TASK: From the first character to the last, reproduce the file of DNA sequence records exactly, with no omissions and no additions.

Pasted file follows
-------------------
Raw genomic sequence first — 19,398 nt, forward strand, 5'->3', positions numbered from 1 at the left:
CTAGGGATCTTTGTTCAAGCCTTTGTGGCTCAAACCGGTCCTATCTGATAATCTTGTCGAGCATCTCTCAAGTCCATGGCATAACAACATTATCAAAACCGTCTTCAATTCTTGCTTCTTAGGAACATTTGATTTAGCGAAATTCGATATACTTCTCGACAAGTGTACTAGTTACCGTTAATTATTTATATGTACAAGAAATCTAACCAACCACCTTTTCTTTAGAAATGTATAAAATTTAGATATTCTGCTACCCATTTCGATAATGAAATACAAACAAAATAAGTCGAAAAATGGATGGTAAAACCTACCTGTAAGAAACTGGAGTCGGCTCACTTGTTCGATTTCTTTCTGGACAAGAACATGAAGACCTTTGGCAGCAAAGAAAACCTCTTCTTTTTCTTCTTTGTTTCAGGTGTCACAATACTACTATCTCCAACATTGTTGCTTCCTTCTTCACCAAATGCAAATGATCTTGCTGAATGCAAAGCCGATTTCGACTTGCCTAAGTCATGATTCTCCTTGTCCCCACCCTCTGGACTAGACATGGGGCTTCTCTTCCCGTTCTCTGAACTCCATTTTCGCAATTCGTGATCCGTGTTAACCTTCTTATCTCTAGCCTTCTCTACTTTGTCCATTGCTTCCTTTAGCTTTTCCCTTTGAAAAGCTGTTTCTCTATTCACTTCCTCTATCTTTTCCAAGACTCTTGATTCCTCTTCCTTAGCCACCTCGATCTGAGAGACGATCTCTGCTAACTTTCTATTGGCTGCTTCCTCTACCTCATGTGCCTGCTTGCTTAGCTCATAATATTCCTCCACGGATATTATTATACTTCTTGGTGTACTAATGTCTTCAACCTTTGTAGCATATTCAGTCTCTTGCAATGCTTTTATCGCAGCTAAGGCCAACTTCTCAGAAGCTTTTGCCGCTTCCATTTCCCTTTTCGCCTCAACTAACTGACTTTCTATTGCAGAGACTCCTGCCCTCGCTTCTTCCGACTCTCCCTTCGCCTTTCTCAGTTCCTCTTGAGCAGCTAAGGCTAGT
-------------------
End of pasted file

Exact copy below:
Raw genomic sequence first — 19,398 nt, forward strand, 5'->3', positions numbered from 1 at the left:
CTAGGGATCTTTGTTCAAGCCTTTGTGGCTCAAACCGGTCCTATCTGATAATCTTGTCGAGCATCTCTCAAGTCCATGGCATAACAACATTATCAAAACCGTCTTCAATTCTTGCTTCTTAGGAACATTTGATTTAGCGAAATTCGATATACTTCTCGACAAGTGTACTAGTTACCGTTAATTATTTATATGTACAAGAAATCTAACCAACCACCTTTTCTTTAGAAATGTATAAAATTTAGATATTCTGCTACCCATTTCGATAATGAAATACAAACAAAATAAGTCGAAAAATGGATGGTAAAACCTACCTGTAAGAAACTGGAGTCGGCTCACTTGTTCGATTTCTTTCTGGACAAGAACATGAAGACCTTTGGCAGCAAAGAAAACCTCTTCTTTTTCTTCTTTGTTTCAGGTGTCACAATACTACTATCTCCAACATTGTTGCTTCCTTCTTCACCAAATGCAAATGATCTTGCTGAATGCAAAGCCGATTTCGACTTGCCTAAGTCATGATTCTCCTTGTCCCCACCCTCTGGACTAGACATGGGGCTTCTCTTCCCGTTCTCTGAACTCCATTTTCGCAATTCGTGATCCGTGTTAACCTTCTTATCTCTAGCCTTCTCTACTTTGTCCATTGCTTCCTTTAGCTTTTCCCTTTGAAAAGCTGTTTCTCTATTCACTTCCTCTATCTTTTCCAAGACTCTTGATTCCTCTTCCTTAGCCACCTCGATCTGAGAGACGATCTCTGCTAACTTTCTATTGGCTGCTTCCTCTACCTCATGTGCCTGCTTGCTTAGCTCATAATATTCCTCCACGGATATTATTATACTTCTTGGTGTACTAATGTCTTCAACCTTTGTAGCATATTCAGTCTCTTGCAATGCTTTTATCGCAGCTAAGGCCAACTTCTCAGAAGCTTTTGCCGCTTCCATTTCCCTTTTCGCCTCAACTAACTGACTTTCTATTGCAGAGACTCCTGCCCTCGCTTCTTCCGACTCTCCCTTCGCCTTTCTCAGTTCCTCTTGAGCAGCTAAGGCTAGT